Social Media platforms are now indispensable tools to reach our wider community, unfortunately they are not accessible on their own. Content owners are responsible to ensure that any material posted on third party software such as: Facebook, Twitter, Instagram and others are accessible.

The general requirements include:

  • Contact information in the form of a website, email, phone number or by direct message for further assistance.
  • Photos have Alt Text
  • Videos are captioned

Facebook

Photos: Include descriptive text to a photo by adding a caption before uploading your post:
› Select “Say something about this photo”
› Add a descriptive text about the photo
› Select “Post” when done

Video Captions:
It is easiest to add captions to you YouTube video before uploading onto Facebook, see the Video Captioning section for more information. If you prefer to upload a video directly to Facebook you can do so by adding a SubRip (SRT) subtitle file format to you video. For detail instructions visit How to Add Closed Caption to Facebook Videos.

Adding captions to a video on Facebook:
› Create a properly formatted and timestamped .srt file for your video
› Upload the video file
› Hover over video for “Options” select “Edit this Video”
› Choose file to “Upload SRT files”
› Select your .srt file then “Save” when done

For more information visit the Facebook Accessibility for People with Disabilities page.

Twitter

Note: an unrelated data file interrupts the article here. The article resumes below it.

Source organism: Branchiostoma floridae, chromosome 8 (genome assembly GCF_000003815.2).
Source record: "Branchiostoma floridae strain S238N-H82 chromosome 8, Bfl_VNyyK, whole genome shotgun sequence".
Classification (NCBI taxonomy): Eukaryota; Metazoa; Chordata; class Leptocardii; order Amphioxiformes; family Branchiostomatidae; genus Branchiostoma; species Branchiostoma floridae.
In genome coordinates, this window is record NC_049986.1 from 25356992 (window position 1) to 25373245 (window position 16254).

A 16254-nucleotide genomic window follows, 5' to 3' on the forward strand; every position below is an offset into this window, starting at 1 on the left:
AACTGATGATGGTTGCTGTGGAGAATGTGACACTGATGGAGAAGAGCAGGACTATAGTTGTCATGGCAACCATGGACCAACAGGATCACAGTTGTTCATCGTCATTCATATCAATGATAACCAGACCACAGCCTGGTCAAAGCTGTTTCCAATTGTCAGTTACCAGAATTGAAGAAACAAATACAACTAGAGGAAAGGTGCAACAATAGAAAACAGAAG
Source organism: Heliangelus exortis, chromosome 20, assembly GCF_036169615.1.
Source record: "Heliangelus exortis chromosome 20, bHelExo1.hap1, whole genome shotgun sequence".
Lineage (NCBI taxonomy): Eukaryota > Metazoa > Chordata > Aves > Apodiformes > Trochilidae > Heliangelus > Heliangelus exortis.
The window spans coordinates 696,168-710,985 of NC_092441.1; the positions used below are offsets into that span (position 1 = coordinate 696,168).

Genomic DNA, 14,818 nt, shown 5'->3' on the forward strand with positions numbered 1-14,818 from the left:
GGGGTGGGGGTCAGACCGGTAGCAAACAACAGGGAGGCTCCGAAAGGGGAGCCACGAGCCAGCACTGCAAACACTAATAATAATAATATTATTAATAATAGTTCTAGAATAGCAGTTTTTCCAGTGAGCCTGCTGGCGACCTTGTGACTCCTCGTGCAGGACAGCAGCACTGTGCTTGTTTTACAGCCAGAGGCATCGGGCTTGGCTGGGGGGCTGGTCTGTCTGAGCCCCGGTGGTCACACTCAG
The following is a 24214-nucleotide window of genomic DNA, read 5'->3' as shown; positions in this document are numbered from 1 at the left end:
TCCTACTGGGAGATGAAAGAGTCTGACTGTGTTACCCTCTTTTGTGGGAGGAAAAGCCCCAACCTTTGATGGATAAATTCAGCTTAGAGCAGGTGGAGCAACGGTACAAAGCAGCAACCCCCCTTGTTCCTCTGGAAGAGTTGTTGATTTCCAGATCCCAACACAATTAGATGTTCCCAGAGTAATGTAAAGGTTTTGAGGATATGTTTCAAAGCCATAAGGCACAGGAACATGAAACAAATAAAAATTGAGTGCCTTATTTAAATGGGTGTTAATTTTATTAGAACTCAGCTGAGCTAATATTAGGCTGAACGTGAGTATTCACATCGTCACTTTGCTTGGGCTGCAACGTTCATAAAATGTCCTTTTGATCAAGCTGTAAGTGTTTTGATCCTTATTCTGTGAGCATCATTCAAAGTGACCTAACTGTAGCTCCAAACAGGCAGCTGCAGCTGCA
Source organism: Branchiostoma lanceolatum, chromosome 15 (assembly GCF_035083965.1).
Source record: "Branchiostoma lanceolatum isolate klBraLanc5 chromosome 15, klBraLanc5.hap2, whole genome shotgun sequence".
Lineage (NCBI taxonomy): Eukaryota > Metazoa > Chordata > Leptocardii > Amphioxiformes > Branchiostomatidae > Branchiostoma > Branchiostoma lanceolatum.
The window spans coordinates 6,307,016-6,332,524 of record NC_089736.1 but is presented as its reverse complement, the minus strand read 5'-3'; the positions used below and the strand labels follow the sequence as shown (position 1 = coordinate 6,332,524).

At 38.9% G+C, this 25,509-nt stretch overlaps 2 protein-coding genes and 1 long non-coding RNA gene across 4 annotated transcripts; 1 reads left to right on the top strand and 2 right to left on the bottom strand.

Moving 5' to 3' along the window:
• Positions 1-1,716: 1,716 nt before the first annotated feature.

Photos: Turn on your ability to add Alt Text for images:

› Settings and Privacy
› General –> Accessibility
› Turn on “Compose image descriptions”
› While tweeting–> attach photo–> on photo tap to

“Add Description”–> Apply

Note: the process is slightly different depending on your operating system, learn more from Twitter support for more comprehensive instructions.

Videos: Same as with Facebook, it is easiest to add a YouTube video with captions to Twitter, unlike Facebook you cannot add an SRT file directly. In order to have the video captioned, you will have to embed them directly into the video before uploading using video captioning tools. See the Video Captioning section for more details.

Twitter offers more helpful steps to ensure that all users will have equal access:

  • Use prefixes to indicate whether the hyperlink leads to [AUDIO], [PHOTO], or [VIDEO] use all caps to make it easier to distinguish for sighted user.
  • Use a URL shortener to reduce the number of characters in the hyperlink (screen reader will spell out each letter of the hyperlink)
  • Use camel case by capitalizing the first letter of each word in a hashtag (e.g. use #AccessibleContent instead of #accessiblecontent)
  • Put @mentions and #Hashtags at the end of your post if possible. This allows screen readers to voice the main content before the more confusing text is read.

Instagram

Instagram does not allow a way to add Alt Text to your photos or caption videos. Use the “Write a caption” field to add details to describe photos and to caption video posts.

Flickr

Flickr does not give you the option to include Alt Text on your images, so it is important to provide meaningful text-based descriptions to accompany your image posts. Use the “Add description” option.

Flickr automatically inserts the same title as the photo file itself (e.g., “DSC001.jpg”). Change the title to something more descriptive (e.g., “John Smith at Brooklyn College Graduation 2017.jpg”).

YouTube

Caption your videos. Captions are text files synchronized with audio or video. YouTube allows you to easily add captions to your videos. You can create and edit captions using YouTube or import your own caption files.

See the Video Captioning section for more information and guidelines.

Assistive Tools

Text Version

Text only display of cuny.edu

Speech, reading and translation support for online content